Women, Children Worst Hit By Cluster Bombs '' NGO (Nigeria)


The International Action Network on Small Arms (IANSA) said in Abuja that research on areas affected by cluster bombs in Africa showed that women and children were mostly affected.


(07.05.2008)

IANSA national coordinator, Ms. Mimidoo Achakpa, who stated this at a roundtable on Cluster Munition, said such bombs contained multiple explosives and were dropped from the air.
"This is what particularly ignites our passion for creating awareness and partnership to ensure that Nigeria and delegation of other countries endorse the Dublin Wellington Declaration.
"We also desire to have strong humanitarian approaches aimed toward halting the proliferation of ammunition and thereby preventing more deaths," she said.

She urged the stakeholders to support the struggle to achieve a comprehensive treaty position with no exemptions, delays and loopholes.
She added that unlike land mines and other indiscriminate weapons, there was no provision in international law that specifically addressed the problems of cluster munition.

Anahita Kar, communications delegate, Red Cross, said cluster bombs were illegal since wars had no rules and regulations.
Kar said that the damage done after the usage of cluster bombs were more devastating, adding that soldiers only had the right to target the military camps.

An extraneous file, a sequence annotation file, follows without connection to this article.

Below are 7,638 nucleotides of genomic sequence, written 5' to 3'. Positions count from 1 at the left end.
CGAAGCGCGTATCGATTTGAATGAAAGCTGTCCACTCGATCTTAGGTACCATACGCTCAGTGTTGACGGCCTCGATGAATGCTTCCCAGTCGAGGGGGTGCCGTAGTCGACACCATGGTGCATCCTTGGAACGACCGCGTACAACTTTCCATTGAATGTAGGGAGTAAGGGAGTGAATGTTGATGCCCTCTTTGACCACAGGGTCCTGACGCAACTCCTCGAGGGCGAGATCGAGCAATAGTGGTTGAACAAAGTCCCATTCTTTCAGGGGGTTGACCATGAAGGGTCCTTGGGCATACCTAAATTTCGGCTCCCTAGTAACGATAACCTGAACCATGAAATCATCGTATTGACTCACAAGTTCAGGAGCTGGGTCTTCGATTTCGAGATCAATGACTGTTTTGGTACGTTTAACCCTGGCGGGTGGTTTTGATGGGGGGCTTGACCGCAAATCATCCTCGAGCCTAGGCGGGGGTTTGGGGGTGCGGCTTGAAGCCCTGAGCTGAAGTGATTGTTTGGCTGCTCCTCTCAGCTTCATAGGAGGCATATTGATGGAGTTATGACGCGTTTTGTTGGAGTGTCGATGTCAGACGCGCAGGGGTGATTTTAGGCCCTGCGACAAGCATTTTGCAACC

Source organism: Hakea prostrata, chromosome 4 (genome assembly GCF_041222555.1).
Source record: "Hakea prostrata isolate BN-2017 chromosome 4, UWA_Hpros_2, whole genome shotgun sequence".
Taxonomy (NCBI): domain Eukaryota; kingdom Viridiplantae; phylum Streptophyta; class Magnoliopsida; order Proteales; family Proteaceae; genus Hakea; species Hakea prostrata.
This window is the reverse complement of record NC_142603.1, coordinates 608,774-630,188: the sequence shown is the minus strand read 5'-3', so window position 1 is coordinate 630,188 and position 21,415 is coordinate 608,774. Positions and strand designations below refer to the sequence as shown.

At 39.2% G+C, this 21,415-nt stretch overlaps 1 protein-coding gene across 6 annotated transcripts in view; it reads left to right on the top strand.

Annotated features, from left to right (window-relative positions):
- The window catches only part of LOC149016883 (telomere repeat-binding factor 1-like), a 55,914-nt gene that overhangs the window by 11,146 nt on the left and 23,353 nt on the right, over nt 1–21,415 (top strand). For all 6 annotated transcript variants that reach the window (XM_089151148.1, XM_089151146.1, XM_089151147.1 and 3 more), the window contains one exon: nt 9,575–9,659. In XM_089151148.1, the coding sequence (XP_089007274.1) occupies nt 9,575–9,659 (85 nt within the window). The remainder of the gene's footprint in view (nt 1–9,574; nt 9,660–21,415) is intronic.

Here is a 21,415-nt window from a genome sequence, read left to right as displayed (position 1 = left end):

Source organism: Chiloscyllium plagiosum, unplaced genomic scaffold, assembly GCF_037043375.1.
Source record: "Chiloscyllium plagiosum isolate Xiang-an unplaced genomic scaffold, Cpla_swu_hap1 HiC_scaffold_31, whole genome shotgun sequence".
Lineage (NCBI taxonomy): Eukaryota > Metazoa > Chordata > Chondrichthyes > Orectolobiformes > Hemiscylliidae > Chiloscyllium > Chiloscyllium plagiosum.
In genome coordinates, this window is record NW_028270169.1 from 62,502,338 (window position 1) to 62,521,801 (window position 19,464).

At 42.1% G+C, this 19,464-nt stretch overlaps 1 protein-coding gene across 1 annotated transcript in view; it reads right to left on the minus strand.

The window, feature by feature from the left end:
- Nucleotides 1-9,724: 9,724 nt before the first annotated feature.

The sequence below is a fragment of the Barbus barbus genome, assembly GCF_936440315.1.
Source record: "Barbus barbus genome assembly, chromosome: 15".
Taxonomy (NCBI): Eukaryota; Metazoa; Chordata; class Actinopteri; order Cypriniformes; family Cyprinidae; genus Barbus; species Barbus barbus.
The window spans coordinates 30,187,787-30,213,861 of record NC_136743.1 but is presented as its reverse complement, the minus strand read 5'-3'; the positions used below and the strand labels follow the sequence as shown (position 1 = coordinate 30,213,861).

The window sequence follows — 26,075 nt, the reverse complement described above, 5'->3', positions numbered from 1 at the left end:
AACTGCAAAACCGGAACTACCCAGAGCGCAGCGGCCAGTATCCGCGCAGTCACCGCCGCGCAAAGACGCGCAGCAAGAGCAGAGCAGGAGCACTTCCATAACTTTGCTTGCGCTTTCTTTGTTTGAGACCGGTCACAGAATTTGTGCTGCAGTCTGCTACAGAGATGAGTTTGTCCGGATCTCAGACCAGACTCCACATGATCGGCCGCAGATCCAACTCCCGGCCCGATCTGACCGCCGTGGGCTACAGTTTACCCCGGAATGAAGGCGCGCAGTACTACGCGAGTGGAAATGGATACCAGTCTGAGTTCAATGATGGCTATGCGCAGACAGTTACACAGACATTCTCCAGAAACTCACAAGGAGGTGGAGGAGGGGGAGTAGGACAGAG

She expressed concern that such targets were often ignored to the detriment of civilians.

Group Capt. Etim Eno, who represented the Chief of Defence Staff, Lt . Gen. Owoye Azazi, said that when cluster bombs were launched they usually covered large areas.
Azazi said the problem of such bombs was that they could not be controlled over targeted areas because they carried other bombs.

Mr Osaro Odemwingie from Oxfam Nigeria, said that the impact of cluster munition included killing, maiming and traumatising affected communities .
Odemwingie said it always damaged agricultural land and retarded national development.

Mr Yahaya Abubakar, an assistant commissioner of Police, who represented the inspector-general of Police, Mr Mike Okiro, said the legal aspect of the treaty was fundamental to human rights.
Abubakar said that it was better to think of ``how to stop it from happening rather than looking for solutions.'' (NAN)

Von: 8.5.2008, www.leadershipnigeria.com

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